Each clinical laboratory must have a laboratory director, technical supervisor or medical director on site in the facility who oversees the clinical work, supervises test development and validation, reviews clinical data and signs out the reports. The laboratory director and/or technical supervisor must have an appropriate doctoral degree (PhD, DVM or equivalent) and at least 2 years of training in a clinical genetics laboratory. Medical directors should have their doctorate in veterinary medicine (DVM) and appropriate licenses. Clinical laboratory technologists or technicians must hold an undergraduate degree in a relevant scientific field.
The laboratory has both a laboratory director (or technical supervisor) and a medical director on site. The laboratory director and/or technical supervisor has their certification in a relevant field. Examples include, but are not limited to, the American Board of Medical Genetics and Genomics, The Canadian College of Medical Geneticists, the American Board of Pathology or the American Board of Clinical Chemistry. Medical directors and laboratory directors and/or technical supervisors with a DVM have performed their residency and are certified in a subspecialty within veterinary medicine. Examples of board certification bodies include the American Veterinary Medical Association American Board of Veterinary Specialties or the European Board of Veterinary Specialists. Clinical laboratory technologists or technicians, in addition to having an undergraduate degree in a relevant scientific field, should have at least 5 years of relevant laboratory experience.
Laboratory space, equipment and facilities are sufficient to ensure safe, accurate and acceptable standards of performance. All laboratory equipment (including temperature-dependent equipment) is maintained, cleaned and monitored at appropriate intervals. Records of such maintenance are recorded and kept. Standard operating procedures (SOPs) should be in place for sample handling and for minimizing contamination. A significant source of contamination within laboratories can come from amplified products after PCR. Laboratory areas should be designated and physically separated for reagent preparation, sample preparation, and PCR amplification/detection. Separate rooms should be designated for pre-PCR and post-PCR workspaces with appropriate air handling and dedicated equipment. Workflow should ensure unidirectional flow from pre-PCR to post-PCR areas to reduce the possibility of sample contamination.
A quality manual should be developed and maintained for all laboratory processes and is reviewed annually by all staff and the laboratory director. This manual includes protocols and work instructions for all aspects of the testing process including assay development and validation, specimen handling, receipt and storage, all testing procedures, and data review and reporting. The laboratory has a documented quality management system that includes quality control (QC), quality assurance (QA), quality improvement (QI) and corrective and preventative action (CAPA) plans to assure that all reagents, equipment, methodologies, and personnel operate at optimum levels. These plans must be reviewed annually by the laboratory and/or medical director. In addition, laboratories developing in-house tests must have a development plan, validation plan and SOP for releasing new tests. The development and validation plans may be modified as the test is being developed and validated. The SOP for each test should be reviewed annually and modified if standard practices have deviated from the plan. At a minimum, results of concern or disputed by the customer must be investigated and repeat testing or other actions to confirm the original results when warranted.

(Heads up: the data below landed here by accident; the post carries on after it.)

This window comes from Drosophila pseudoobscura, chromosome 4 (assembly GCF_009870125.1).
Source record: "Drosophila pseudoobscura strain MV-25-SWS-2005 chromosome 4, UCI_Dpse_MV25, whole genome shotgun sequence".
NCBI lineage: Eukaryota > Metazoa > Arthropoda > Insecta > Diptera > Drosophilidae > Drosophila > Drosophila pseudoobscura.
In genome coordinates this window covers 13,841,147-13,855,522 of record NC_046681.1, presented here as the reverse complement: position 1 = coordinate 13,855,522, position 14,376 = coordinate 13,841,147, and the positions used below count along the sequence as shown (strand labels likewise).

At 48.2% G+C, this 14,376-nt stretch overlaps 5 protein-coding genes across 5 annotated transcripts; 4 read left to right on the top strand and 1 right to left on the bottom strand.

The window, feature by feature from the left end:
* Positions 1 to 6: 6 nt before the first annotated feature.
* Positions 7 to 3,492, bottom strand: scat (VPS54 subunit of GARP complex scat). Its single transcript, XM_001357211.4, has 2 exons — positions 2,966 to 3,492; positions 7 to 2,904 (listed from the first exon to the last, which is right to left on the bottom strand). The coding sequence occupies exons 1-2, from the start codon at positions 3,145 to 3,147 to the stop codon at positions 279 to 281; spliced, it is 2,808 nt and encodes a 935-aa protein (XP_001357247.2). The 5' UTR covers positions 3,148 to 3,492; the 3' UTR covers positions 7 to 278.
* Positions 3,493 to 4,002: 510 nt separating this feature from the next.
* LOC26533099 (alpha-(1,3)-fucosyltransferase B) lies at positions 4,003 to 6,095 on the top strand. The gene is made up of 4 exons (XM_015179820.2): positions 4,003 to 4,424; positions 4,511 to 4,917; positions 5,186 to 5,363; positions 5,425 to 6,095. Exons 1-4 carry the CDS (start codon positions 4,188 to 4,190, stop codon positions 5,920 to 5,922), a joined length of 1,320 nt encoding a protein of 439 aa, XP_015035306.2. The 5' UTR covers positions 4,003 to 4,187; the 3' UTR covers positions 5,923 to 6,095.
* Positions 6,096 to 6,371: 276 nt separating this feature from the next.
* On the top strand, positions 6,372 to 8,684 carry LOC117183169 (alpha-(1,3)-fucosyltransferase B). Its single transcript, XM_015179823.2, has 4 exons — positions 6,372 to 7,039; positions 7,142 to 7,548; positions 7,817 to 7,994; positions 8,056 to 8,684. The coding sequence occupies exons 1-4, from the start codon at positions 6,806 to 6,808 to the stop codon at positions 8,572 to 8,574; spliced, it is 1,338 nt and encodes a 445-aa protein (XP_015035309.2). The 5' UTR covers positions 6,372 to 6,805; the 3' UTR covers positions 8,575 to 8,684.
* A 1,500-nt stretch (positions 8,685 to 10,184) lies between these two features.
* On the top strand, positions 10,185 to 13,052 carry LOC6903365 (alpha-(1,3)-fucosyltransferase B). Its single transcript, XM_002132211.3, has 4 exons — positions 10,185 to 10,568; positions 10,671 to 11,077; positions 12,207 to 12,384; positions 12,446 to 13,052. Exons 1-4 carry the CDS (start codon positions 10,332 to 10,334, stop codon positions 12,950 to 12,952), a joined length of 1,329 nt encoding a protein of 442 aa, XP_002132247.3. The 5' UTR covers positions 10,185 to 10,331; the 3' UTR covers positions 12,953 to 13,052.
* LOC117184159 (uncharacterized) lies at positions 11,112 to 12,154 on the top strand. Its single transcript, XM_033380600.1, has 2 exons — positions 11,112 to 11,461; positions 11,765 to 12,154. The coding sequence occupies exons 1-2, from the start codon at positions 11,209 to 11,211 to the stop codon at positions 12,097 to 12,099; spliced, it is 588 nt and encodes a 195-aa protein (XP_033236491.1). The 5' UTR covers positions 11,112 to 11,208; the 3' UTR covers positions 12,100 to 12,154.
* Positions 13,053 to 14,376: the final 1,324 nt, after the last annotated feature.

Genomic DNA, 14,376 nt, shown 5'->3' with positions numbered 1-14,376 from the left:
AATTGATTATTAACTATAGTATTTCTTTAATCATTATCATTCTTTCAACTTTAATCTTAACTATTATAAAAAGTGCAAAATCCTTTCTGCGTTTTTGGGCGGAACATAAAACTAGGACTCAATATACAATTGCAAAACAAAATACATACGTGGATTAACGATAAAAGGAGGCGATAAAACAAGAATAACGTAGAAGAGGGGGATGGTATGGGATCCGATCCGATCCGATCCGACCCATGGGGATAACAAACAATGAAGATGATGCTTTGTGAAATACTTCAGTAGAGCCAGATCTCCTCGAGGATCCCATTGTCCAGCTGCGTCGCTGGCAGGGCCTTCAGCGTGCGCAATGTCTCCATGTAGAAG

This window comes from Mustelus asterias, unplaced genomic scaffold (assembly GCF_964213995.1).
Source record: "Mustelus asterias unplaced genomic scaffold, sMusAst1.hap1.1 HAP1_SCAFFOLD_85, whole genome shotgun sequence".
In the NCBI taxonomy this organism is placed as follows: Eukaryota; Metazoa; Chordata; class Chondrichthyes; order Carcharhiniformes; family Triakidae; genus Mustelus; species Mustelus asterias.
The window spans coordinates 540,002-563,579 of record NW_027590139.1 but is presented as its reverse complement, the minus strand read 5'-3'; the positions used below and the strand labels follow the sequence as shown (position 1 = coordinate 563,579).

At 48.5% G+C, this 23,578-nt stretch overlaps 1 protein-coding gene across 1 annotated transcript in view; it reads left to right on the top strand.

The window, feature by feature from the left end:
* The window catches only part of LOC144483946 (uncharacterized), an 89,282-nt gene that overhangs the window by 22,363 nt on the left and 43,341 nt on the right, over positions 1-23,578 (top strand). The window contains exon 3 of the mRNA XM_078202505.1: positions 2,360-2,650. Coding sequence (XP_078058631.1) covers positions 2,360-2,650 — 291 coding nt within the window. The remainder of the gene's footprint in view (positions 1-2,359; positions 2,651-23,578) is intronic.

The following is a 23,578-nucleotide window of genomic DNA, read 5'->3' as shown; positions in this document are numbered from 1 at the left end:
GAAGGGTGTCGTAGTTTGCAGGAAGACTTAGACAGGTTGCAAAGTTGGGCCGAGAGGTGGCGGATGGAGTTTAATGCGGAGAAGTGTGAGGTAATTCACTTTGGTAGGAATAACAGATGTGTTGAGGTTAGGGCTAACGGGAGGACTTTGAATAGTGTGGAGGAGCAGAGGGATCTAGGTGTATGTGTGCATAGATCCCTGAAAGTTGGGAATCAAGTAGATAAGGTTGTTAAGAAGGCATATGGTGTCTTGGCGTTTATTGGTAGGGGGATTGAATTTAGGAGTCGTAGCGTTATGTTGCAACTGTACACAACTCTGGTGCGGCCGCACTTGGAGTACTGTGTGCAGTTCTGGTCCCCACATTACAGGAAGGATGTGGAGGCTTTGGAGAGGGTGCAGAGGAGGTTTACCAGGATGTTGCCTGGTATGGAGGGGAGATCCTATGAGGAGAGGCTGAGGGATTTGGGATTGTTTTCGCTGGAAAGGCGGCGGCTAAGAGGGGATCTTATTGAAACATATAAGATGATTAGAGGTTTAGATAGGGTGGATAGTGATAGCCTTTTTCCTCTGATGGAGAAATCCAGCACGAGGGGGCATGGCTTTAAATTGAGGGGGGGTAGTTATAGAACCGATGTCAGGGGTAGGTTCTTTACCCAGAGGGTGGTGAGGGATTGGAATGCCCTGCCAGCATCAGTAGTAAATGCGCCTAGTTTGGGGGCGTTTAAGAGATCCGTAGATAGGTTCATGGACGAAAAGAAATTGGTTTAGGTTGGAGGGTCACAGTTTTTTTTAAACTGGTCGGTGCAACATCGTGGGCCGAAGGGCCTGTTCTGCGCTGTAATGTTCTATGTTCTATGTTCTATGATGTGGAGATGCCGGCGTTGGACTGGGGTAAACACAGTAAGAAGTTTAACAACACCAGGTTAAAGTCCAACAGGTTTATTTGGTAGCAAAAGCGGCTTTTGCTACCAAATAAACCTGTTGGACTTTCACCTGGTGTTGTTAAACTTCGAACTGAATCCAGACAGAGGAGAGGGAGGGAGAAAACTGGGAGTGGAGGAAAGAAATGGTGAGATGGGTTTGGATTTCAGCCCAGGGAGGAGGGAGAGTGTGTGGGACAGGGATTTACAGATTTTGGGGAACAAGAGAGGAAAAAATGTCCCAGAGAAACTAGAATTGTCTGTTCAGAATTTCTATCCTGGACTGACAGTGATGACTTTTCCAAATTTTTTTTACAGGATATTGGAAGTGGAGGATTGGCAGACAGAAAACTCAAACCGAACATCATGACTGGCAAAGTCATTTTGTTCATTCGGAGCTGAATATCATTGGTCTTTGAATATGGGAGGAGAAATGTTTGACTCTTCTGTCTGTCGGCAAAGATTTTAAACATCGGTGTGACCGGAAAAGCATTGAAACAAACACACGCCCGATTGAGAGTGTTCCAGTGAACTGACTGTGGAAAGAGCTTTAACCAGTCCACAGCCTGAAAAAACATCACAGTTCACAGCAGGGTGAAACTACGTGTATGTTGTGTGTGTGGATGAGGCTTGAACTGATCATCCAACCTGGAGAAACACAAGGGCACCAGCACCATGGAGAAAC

The results from genetic testing are often used by breeders and veterinarians to make decisions regarding spay, neuter and euthanasia. As such, laboratories should desire the highest accuracy possible. In the absence of an external proficiency program, implementation of a method-based proficiency testing (Schrijver et al. 2014) protocol for each mutation region is the desired standard within a laboratory. This standard requires the use of two independent methods with non-overlapping primers, when possible depending on the genomics region, between the two assays to minimize allele dropout due to unforeseen polymorphisms in individual samples (Ramirez et al. 2017, 2018). If two different methods are not possible, the laboratory must ensure that the two primer sets used in PCR do not contain significant sequence overlap. Results from the two assays are compared and if the genotypes are the same between the two assays, results are reported. If the genotypes are discordant, a third assay is implemented, or a new sample is obtained to repeat the testing. In addition to the minimum standards, the laboratory has a quality committee that regularly meets to review the quality metrics being measured for the laboratory as well as adverse events and non-conforming products, laboratory errors, customer complaints, quality improvement reports, and corrective or preventative actions due to issues identified by the routine quality assurance and quality control practices. The committee also ensures that laboratory staff are properly trained and that the training is documented as part of the overall quality system. Finally, the quality committee performs routine internal audits of the laboratory to ensure that the established quality system is being followed.
In addition to the minimum standard, laboratory results are released to third parties only after proper written authorization by the owner, breeder or veterinarian.